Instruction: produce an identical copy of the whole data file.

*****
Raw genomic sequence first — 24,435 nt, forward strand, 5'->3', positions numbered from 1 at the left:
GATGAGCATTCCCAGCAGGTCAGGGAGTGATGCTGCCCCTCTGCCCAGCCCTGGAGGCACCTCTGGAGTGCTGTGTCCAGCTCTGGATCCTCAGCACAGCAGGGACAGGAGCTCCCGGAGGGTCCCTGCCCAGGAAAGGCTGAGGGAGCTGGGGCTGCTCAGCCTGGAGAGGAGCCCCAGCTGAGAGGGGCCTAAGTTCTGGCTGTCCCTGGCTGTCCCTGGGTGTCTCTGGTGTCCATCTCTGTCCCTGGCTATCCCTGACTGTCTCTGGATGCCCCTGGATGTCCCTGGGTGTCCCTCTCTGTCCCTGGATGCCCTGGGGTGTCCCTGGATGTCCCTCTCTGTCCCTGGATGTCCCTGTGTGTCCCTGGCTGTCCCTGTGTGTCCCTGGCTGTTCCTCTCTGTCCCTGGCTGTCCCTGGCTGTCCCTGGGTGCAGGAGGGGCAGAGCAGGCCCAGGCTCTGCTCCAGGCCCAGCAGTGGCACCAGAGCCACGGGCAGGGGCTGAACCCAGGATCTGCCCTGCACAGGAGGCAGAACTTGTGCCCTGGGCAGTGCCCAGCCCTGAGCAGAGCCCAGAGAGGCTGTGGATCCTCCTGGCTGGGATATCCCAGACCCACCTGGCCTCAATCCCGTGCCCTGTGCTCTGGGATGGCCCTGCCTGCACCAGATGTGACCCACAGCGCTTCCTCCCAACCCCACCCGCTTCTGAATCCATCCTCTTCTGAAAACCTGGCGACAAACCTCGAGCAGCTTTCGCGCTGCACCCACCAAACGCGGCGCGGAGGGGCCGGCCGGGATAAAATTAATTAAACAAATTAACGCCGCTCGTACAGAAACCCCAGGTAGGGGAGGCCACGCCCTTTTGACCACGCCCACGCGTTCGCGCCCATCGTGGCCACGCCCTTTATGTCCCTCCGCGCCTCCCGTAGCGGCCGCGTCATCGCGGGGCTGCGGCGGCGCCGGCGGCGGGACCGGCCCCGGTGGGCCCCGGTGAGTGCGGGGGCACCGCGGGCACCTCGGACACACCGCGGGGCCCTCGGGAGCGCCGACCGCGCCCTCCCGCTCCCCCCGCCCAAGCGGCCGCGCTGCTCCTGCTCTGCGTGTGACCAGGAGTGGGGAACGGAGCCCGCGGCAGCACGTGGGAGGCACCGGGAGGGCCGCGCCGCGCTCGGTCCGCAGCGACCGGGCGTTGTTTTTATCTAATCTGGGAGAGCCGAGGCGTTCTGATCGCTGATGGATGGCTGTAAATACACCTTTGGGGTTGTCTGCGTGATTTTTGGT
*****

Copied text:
Raw genomic sequence first — 24,435 nt, forward strand, 5'->3', positions numbered from 1 at the left:
GATGAGCATTCCCAGCAGGTCAGGGAGTGATGCTGCCCCTCTGCCCAGCCCTGGAGGCACCTCTGGAGTGCTGTGTCCAGCTCTGGATCCTCAGCACAGCAGGGACAGGAGCTCCCGGAGGGTCCCTGCCCAGGAAAGGCTGAGGGAGCTGGGGCTGCTCAGCCTGGAGAGGAGCCCCAGCTGAGAGGGGCCTAAGTTCTGGCTGTCCCTGGCTGTCCCTGGGTGTCTCTGGTGTCCATCTCTGTCCCTGGCTATCCCTGACTGTCTCTGGATGCCCCTGGATGTCCCTGGGTGTCCCTCTCTGTCCCTGGATGCCCTGGGGTGTCCCTGGATGTCCCTCTCTGTCCCTGGATGTCCCTGTGTGTCCCTGGCTGTCCCTGTGTGTCCCTGGCTGTTCCTCTCTGTCCCTGGCTGTCCCTGGCTGTCCCTGGGTGCAGGAGGGGCAGAGCAGGCCCAGGCTCTGCTCCAGGCCCAGCAGTGGCACCAGAGCCACGGGCAGGGGCTGAACCCAGGATCTGCCCTGCACAGGAGGCAGAACTTGTGCCCTGGGCAGTGCCCAGCCCTGAGCAGAGCCCAGAGAGGCTGTGGATCCTCCTGGCTGGGATATCCCAGACCCACCTGGCCTCAATCCCGTGCCCTGTGCTCTGGGATGGCCCTGCCTGCACCAGATGTGACCCACAGCGCTTCCTCCCAACCCCACCCGCTTCTGAATCCATCCTCTTCTGAAAACCTGGCGACAAACCTCGAGCAGCTTTCGCGCTGCACCCACCAAACGCGGCGCGGAGGGGCCGGCCGGGATAAAATTAATTAAACAAATTAACGCCGCTCGTACAGAAACCCCAGGTAGGGGAGGCCACGCCCTTTTGACCACGCCCACGCGTTCGCGCCCATCGTGGCCACGCCCTTTATGTCCCTCCGCGCCTCCCGTAGCGGCCGCGTCATCGCGGGGCTGCGGCGGCGCCGGCGGCGGGACCGGCCCCGGTGGGCCCCGGTGAGTGCGGGGGCACCGCGGGCACCTCGGACACACCGCGGGGCCCTCGGGAGCGCCGACCGCGCCCTCCCGCTCCCCCCGCCCAAGCGGCCGCGCTGCTCCTGCTCTGCGTGTGACCAGGAGTGGGGAACGGAGCCCGCGGCAGCACGTGGGAGGCACCGGGAGGGCCGCGCCGCGCTCGGTCCGCAGCGACCGGGCGTTGTTTTTATCTAATCTGGGAGAGCCGAGGCGTTCTGATCGCTGATGGATGGCTGTAAATACACCTTTGGGGTTGTCTGCGTGATTTTTGGT